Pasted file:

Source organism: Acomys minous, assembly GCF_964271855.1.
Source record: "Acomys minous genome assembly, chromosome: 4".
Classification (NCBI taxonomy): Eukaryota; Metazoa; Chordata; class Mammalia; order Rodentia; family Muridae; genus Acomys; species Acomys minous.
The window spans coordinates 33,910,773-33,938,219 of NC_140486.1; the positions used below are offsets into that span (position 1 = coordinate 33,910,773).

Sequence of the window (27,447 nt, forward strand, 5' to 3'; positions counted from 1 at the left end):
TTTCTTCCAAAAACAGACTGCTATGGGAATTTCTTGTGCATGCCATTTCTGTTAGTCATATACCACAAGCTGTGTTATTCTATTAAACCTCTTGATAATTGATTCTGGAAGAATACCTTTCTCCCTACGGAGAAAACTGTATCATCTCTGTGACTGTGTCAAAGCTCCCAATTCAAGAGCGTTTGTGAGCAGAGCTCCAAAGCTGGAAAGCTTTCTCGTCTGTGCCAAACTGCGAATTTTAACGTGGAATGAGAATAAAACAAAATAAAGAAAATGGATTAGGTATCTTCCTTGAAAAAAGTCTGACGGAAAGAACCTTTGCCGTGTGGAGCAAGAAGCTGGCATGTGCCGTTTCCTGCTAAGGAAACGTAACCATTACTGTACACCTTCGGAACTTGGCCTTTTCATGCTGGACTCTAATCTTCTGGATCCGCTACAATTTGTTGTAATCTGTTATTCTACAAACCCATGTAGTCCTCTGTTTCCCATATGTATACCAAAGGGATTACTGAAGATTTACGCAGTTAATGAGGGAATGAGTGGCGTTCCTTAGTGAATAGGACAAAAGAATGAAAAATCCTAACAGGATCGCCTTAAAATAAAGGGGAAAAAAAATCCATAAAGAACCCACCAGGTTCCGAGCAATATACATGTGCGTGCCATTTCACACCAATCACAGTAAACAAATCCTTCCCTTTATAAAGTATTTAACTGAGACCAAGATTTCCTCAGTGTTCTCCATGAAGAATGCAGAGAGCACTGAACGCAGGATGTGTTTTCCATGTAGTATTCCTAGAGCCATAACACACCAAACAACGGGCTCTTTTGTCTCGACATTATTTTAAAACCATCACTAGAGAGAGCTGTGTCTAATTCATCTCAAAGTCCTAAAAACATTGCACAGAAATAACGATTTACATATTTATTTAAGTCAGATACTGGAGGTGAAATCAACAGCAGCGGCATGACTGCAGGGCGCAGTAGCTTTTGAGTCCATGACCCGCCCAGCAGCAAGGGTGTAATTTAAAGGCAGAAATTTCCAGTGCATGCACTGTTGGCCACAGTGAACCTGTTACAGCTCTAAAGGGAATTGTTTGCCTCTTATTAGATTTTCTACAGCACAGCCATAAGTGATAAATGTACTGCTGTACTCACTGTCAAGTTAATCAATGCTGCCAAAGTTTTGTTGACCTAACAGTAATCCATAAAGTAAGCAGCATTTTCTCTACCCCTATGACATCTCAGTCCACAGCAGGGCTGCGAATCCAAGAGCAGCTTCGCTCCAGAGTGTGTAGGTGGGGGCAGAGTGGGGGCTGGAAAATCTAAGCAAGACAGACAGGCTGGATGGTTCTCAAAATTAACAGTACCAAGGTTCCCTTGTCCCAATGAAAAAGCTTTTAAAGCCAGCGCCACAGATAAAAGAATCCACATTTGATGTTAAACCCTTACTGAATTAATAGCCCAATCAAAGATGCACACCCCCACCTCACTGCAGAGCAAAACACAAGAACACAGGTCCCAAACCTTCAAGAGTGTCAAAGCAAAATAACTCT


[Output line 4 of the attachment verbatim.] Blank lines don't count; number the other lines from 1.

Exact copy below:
The window spans coordinates 33,910,773-33,938,219 of NC_140486.1; the positions used below are offsets into that span (position 1 = coordinate 33,910,773).